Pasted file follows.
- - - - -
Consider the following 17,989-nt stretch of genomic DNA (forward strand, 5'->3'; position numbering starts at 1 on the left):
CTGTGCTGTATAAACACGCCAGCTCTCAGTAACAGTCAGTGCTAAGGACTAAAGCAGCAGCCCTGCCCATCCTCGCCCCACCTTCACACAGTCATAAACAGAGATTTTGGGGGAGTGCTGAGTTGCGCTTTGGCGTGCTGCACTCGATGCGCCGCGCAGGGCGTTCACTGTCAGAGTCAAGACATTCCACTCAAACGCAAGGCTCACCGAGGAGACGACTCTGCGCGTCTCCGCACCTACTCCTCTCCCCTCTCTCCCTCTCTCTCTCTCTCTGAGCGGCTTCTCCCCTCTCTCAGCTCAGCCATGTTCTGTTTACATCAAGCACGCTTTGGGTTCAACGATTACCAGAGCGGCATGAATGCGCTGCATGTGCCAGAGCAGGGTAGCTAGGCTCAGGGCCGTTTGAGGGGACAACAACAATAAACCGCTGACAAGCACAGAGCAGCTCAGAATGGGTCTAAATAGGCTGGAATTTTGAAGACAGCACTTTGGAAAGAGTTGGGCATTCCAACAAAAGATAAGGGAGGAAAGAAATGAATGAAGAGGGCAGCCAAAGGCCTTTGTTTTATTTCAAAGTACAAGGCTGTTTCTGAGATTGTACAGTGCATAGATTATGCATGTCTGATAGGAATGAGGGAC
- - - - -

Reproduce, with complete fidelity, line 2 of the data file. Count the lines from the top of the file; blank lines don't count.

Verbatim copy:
CTGTGCTGTATAAACACGCCAGCTCTCAGTAACAGTCAGTGCTAAGGACTAAAGCAGCAGCCCTGCCCATCCTCGCCCCACCTTCACACAGTCATAAACAGAGATTTTGGGGGAGTGCTGAGTTGCGCTTTGGCGTGCTGCACTCGATGCGCCGCGCAGGGCGTTCACTGTCAGAGTCAAGACATTCCACTCAAACGCAAGGCTCACCGAGGAGACGACTCTGCGCGTCTCCGCACCTACTCCTCTCCCCTCTCTCCCTCTCTCTCTCTCTCTGAGCGGCTTCTCCCCTCTCTCAGCTCAGCCATGTTCTGTTTACATCAAGCACGCTTTGGGTTCAACGATTACCAGAGCGGCATGAATGCGCTGCATGTGCCAGAGCAGGGTAGCTAGGCTCAGGGCCGTTTGAGGGGACAACAACAATAAACCGCTGACAAGCACAGAGCAGCTCAGAATGGGTCTAAATAGGCTGGAATTTTGAAGACAGCACTTTGGAAAGAGTTGGGCATTCCAACAAAAGATAAGGGAGGAAAGAAATGAATGAAGAGGGCAGCCAAAGGCCTTTGTTTTATTTCAAAGTACAAGGCTGTTTCTGAGATTGTACAGTGCATAGATTATGCATGTCTGATAGGAATGAGGGAC